Essential Needs and Dining Services team up to demo cooking skills for students

Contact: Kaitlynn Boot

KALAMAZOO, Mich.—To address the healthy food access barriers students face, the Essential Needs Food Pantry and Dining Services performed cooking skills demonstrations. The pilot program, which was made possible through grant funding from the American Heart Association (AHA) and United Healthcare, teaches functional cooking skills and accessible, nutritious recipes to students.  

Chef Andrew Francisco designed an easy chicken quesadilla recipe to demonstrate cooking techniques to students.

Chef Andrew Francisco, associate director of culinary operations, developed the recipe and led the demos on March 21 and April 4 at the WMU Student Center’s Demo Kitchen. Students at both demos learned how to make a chicken quesadilla with pico de gallo and a warm bean salsa, a meal chosen based on the regular availability of ingredients at the Essential Needs Food Pantry. Canned chicken, canned pinto beans, canned diced tomatoes, canned corn and block cheese were supplemented with affordable fresh produce purchased for the demo. 

“Canned food has a bad rep of not being healthy or tasty,” says Donielle Easlick, program manager for Essential Needs. “It was our hope that this recipe and demonstration would show the students that they can make a healthy, delicious meal out of canned food items that they can get at the food pantry. 

“Chef Andrew talked about rinsing canned vegetables before using them to help reduce the sodium. We also provided a cheese grater and demonstrated how to grate block cheese instead of purchasing bagged shredded cheese. Both tips will help students save money and add health benefits to their meals.”  

A variety of basic culinary and health and safety techniques were also covered during the demos, including washing hands, wearing gloves and using different cutting techniques. Students learned how to sauté, sear, plate and garnish before sampling the finished product, with opportunities to ask questions at each stage of the event.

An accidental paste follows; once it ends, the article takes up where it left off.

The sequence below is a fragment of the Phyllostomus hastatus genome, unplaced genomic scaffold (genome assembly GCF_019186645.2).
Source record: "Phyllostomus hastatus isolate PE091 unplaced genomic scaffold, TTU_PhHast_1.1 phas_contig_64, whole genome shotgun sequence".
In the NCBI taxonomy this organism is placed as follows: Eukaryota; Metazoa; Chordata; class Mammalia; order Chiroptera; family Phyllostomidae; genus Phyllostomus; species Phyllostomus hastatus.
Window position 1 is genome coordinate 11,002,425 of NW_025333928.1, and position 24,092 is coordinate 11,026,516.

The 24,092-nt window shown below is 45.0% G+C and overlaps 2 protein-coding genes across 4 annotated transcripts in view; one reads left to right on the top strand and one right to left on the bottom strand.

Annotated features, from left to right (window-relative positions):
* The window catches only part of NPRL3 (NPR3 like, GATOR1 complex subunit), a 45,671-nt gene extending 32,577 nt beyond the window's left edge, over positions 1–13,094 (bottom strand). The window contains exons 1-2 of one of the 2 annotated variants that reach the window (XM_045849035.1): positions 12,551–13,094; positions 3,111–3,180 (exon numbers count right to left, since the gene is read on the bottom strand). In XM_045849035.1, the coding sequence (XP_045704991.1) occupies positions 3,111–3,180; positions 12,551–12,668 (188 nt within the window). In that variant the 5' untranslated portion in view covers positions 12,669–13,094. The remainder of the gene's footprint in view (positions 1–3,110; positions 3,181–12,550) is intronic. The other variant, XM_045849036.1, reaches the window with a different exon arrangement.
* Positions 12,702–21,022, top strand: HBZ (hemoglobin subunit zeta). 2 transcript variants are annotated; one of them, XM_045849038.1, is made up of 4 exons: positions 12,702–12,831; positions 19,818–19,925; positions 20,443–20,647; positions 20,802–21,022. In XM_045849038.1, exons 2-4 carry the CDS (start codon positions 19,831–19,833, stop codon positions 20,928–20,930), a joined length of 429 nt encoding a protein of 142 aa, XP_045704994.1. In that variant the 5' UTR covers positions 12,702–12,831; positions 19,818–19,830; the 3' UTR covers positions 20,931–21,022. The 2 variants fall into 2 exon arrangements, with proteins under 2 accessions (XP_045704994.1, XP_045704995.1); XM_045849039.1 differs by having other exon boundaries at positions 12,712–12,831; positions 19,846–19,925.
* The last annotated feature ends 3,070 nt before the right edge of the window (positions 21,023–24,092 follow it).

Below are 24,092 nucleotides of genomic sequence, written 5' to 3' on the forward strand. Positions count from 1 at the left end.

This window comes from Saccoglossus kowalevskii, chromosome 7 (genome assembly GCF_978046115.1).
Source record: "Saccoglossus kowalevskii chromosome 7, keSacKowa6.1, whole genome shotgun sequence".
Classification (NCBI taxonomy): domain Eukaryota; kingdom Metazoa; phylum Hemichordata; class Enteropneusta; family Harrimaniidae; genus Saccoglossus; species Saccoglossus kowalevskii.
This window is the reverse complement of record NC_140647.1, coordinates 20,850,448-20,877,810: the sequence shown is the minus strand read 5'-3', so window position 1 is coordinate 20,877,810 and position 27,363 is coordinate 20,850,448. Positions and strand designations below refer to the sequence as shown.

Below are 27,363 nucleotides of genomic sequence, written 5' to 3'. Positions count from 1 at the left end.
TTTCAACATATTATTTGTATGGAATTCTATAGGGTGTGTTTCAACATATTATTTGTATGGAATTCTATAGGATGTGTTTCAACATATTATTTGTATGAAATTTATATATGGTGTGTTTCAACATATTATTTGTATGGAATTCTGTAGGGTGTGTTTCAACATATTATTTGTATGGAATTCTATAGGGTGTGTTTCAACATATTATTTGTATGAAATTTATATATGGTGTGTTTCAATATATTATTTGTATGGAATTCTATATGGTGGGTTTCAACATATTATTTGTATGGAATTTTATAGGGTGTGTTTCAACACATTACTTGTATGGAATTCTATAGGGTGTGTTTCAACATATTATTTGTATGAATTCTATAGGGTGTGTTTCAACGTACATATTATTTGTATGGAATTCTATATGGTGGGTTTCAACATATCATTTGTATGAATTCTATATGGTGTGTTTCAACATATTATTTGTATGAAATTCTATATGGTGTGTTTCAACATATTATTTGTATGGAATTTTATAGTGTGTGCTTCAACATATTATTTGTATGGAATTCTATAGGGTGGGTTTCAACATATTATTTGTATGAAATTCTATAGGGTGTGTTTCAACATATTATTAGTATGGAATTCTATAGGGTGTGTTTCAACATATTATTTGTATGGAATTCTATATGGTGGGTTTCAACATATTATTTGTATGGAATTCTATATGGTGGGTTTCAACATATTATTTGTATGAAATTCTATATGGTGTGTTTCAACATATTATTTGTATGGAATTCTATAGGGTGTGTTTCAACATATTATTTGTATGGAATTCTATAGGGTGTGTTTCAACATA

A grant from the American Heart Association and United Healthcare allowed Essential Needs to purchase take-home cooking kits for students who attended the demo.

“The explanations of many parts (of the demo) were super helpful for all cooking,” an attendee noted in their post-event evaluation. “I have no formal cooking knowledge, so this was insightful.”  

The grant funds also allowed for the purchase of take-home cooking kits for students who signed up. Each kit contained basic kitchen necessities, including a wooden spoon and spatula, vegetable peeler, can opener, potholder and strainer.  

For Chef Francisco, the most important goal of the demos was to introduce students to cooking in a nonintimidating environment.

“The best parts were seeing the students excited about cooking, seeing them get excited about the cooking kit provided by (Essential Needs) and showing them the completed meal with a nice plate presentation,” he says. 

Western staff members have already begun discussions about future collaborations and hope to continue offering cooking demos using food pantry staples next year.

“We are very appreciative of the collaboration with Essential Needs and the WMU Student Center that made this event possible,” says Emily Hazel Mitchell, associate director of communication and nutrition. “We hope to implement a variety of different types of programming within the Demo Kitchen, but a cooking skills demonstration (is) exactly the type of programming that this space was envisioned for.”  

“We are so grateful to the AHA and United Healthcare for their support and helping us actualize our dream,” says Easlick. “I hope we can continue to secure funding through grants and donors that will allow us to provide both the demonstrations and cooking kits to students. We know that there is a need and desire from our students for this resource, and I’m hopeful we will continue to find sponsors to support it.”  

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